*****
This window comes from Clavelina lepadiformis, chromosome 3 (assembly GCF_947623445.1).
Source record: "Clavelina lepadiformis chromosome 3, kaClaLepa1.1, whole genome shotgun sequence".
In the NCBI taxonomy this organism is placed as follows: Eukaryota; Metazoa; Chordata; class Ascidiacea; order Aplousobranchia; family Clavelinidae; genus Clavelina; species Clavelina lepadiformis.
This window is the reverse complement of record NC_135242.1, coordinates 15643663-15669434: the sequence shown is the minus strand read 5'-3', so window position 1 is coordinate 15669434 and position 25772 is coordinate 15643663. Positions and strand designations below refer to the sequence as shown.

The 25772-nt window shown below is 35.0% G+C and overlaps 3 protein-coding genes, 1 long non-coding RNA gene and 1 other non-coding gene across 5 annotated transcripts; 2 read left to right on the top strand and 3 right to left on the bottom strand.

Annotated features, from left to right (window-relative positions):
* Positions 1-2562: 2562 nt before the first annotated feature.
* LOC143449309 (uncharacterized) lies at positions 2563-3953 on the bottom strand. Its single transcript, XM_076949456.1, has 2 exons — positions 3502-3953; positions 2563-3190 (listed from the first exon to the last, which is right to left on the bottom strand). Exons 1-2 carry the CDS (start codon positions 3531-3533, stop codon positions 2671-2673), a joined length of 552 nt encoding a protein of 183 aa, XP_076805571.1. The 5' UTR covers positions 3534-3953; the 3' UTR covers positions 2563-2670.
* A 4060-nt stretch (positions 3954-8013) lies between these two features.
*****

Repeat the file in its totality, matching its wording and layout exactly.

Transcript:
This window comes from Clavelina lepadiformis, chromosome 3 (assembly GCF_947623445.1).
Source record: "Clavelina lepadiformis chromosome 3, kaClaLepa1.1, whole genome shotgun sequence".
In the NCBI taxonomy this organism is placed as follows: Eukaryota; Metazoa; Chordata; class Ascidiacea; order Aplousobranchia; family Clavelinidae; genus Clavelina; species Clavelina lepadiformis.
This window is the reverse complement of record NC_135242.1, coordinates 15643663-15669434: the sequence shown is the minus strand read 5'-3', so window position 1 is coordinate 15669434 and position 25772 is coordinate 15643663. Positions and strand designations below refer to the sequence as shown.

The 25772-nt window shown below is 35.0% G+C and overlaps 3 protein-coding genes, 1 long non-coding RNA gene and 1 other non-coding gene across 5 annotated transcripts; 2 read left to right on the top strand and 3 right to left on the bottom strand.

Annotated features, from left to right (window-relative positions):
* Positions 1-2562: 2562 nt before the first annotated feature.
* LOC143449309 (uncharacterized) lies at positions 2563-3953 on the bottom strand. Its single transcript, XM_076949456.1, has 2 exons — positions 3502-3953; positions 2563-3190 (listed from the first exon to the last, which is right to left on the bottom strand). Exons 1-2 carry the CDS (start codon positions 3531-3533, stop codon positions 2671-2673), a joined length of 552 nt encoding a protein of 183 aa, XP_076805571.1. The 5' UTR covers positions 3534-3953; the 3' UTR covers positions 2563-2670.
* A 4060-nt stretch (positions 3954-8013) lies between these two features.